Letters to the Editor
Readers write about inflation, tax havens, and Internet speeds.
Slow the growth of America's money supply
Regarding your June 9 editorial, "Had enough of high prices?": The article fails to take the real cause of inflation into consideration – that is, a rise in the supply of money. It's no small surprise that the Fed stopped publishing M3 monetary statistics in March 2006. That measurement was the single most valuable indicator citizens had to measure growth in the nation's money supply.
Rising prices are the symptom of inflation, but they are not the cause. It's important that people understand the difference between price inflation and monetary inflation.
Monetary inflation (rise in money supply) comes first, the effects of price inflation are felt later.
If we want to get to the real cause of this problem, we have to rein in our unbridled growth in the money supply.
Colorado Springs, Colo.
Can foreigners evade tax in the US?
The piece should have pointed out that the United States is the world's greatest tax haven. Foreigners (except Canadians) invest there in banks and the stock market free of US tax and in total confidentiality.
The US government doesn't even know who the foreign investors are and do not, in any case, reveal their earnings to foreign governments seeking to tax them. Additionally, many US state corporation laws and regulations have virtually no control or oversight and so are tailor-made for laundering money, whether to hide it from US authorities or from foreign government tax collectors.
Something seems very unfair when a nation like the US, with its $13 trillion economy, takes smaller nations – read, competitor nations – to task for their financial policies and regulations that in most cases are nothing more than ones that mirror US practices. This is simply "might makes right," and "do as I say, not as I do."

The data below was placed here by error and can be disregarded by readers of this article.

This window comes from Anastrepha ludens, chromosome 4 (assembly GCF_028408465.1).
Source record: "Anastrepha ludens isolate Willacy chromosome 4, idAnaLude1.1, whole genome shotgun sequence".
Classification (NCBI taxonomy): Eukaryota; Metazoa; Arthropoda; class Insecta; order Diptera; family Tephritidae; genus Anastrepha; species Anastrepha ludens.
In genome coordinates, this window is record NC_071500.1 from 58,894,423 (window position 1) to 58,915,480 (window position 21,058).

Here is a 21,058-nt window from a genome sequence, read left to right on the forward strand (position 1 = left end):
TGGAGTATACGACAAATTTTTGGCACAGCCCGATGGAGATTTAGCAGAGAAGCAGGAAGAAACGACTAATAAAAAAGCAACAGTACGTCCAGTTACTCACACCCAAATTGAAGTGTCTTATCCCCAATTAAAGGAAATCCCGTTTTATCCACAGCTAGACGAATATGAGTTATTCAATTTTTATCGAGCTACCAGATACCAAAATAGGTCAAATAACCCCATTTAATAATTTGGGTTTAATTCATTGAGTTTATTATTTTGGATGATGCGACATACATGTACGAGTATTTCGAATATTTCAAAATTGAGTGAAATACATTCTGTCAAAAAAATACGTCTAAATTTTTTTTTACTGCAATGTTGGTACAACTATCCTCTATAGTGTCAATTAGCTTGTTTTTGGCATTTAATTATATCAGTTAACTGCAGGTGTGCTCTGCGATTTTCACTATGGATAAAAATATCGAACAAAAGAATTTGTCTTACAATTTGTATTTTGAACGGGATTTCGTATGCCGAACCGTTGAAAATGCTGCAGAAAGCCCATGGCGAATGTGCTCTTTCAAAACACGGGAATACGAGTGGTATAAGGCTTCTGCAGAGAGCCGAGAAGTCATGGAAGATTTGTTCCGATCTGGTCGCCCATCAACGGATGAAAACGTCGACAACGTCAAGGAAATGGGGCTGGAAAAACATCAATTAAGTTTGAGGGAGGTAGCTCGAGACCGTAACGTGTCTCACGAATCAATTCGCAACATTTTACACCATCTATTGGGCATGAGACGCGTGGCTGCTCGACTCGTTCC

Panama City, Panama
Faster Internet costs more in the US
In response to Tom Regan's June 5 column, "Why do so many Americans have crummy Internet speeds?": I would like to offer the following comment. The low population densities in Canada and Sweden are deceptive. I believe that low population density in the United States is a valid partial cause of the low speed of Internet connections.
In the US, most people live in very low-density suburbs. Relative to the overall land area of the US, there is little wilderness. In contrast, Canada and Sweden have extremely "peaky" population density distributions: most of their populations live in dense cities, and the cities are surrounded by vast wilderness.
The greatest cost to the telecommunications providers is the "last mile," the distance from the last piece of switching equipment to the customer's building. The last piece of nonfiber switching equipment must, for economic necessity, be farther from the home or business in the US than in Canada or Sweden. Naturally, in spread-out US 'burbs, this cost is much greater than in denser Canada and Sweden.
So, while you are right that Canada and Sweden have lower overall population densities than the US, the US population density distribution lends itself to greater costs for service provision.
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